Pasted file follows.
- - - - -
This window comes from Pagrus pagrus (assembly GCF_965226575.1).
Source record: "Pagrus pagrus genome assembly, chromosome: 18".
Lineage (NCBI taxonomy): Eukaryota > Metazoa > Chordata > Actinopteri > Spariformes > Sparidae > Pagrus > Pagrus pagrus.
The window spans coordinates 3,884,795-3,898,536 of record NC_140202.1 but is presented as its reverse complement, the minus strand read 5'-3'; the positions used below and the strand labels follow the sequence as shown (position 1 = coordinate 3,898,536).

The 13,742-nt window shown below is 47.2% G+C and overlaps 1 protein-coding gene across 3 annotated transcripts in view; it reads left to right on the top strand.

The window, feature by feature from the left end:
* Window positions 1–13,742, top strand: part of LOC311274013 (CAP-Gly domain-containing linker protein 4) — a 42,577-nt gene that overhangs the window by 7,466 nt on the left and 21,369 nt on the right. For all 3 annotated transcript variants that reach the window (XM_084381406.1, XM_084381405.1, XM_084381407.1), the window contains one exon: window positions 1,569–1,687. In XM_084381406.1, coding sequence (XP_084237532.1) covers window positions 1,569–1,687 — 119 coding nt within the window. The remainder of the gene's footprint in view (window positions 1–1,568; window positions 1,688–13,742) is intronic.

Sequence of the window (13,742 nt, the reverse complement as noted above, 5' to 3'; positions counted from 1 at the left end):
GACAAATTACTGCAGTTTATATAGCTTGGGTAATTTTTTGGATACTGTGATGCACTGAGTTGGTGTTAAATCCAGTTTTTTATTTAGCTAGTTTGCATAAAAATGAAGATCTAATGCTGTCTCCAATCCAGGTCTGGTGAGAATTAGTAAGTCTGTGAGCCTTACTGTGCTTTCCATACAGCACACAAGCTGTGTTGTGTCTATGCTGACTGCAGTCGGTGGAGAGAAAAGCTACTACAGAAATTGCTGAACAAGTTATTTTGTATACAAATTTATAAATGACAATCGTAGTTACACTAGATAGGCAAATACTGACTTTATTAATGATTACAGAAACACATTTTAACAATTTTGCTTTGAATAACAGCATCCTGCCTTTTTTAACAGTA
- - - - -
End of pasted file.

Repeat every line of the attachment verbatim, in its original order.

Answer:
This window comes from Pagrus pagrus (assembly GCF_965226575.1).
Source record: "Pagrus pagrus genome assembly, chromosome: 18".
Lineage (NCBI taxonomy): Eukaryota > Metazoa > Chordata > Actinopteri > Spariformes > Sparidae > Pagrus > Pagrus pagrus.
The window spans coordinates 3,884,795-3,898,536 of record NC_140202.1 but is presented as its reverse complement, the minus strand read 5'-3'; the positions used below and the strand labels follow the sequence as shown (position 1 = coordinate 3,898,536).

The 13,742-nt window shown below is 47.2% G+C and overlaps 1 protein-coding gene across 3 annotated transcripts in view; it reads left to right on the top strand.

The window, feature by feature from the left end:
* Window positions 1–13,742, top strand: part of LOC311274013 (CAP-Gly domain-containing linker protein 4) — a 42,577-nt gene that overhangs the window by 7,466 nt on the left and 21,369 nt on the right. For all 3 annotated transcript variants that reach the window (XM_084381406.1, XM_084381405.1, XM_084381407.1), the window contains one exon: window positions 1,569–1,687. In XM_084381406.1, coding sequence (XP_084237532.1) covers window positions 1,569–1,687 — 119 coding nt within the window. The remainder of the gene's footprint in view (window positions 1–1,568; window positions 1,688–13,742) is intronic.

Sequence of the window (13,742 nt, the reverse complement as noted above, 5' to 3'; positions counted from 1 at the left end):
GACAAATTACTGCAGTTTATATAGCTTGGGTAATTTTTTGGATACTGTGATGCACTGAGTTGGTGTTAAATCCAGTTTTTTATTTAGCTAGTTTGCATAAAAATGAAGATCTAATGCTGTCTCCAATCCAGGTCTGGTGAGAATTAGTAAGTCTGTGAGCCTTACTGTGCTTTCCATACAGCACACAAGCTGTGTTGTGTCTATGCTGACTGCAGTCGGTGGAGAGAAAAGCTACTACAGAAATTGCTGAACAAGTTATTTTGTATACAAATTTATAAATGACAATCGTAGTTACACTAGATAGGCAAATACTGACTTTATTAATGATTACAGAAACACATTTTAACAATTTTGCTTTGAATAACAGCATCCTGCCTTTTTTAACAGTA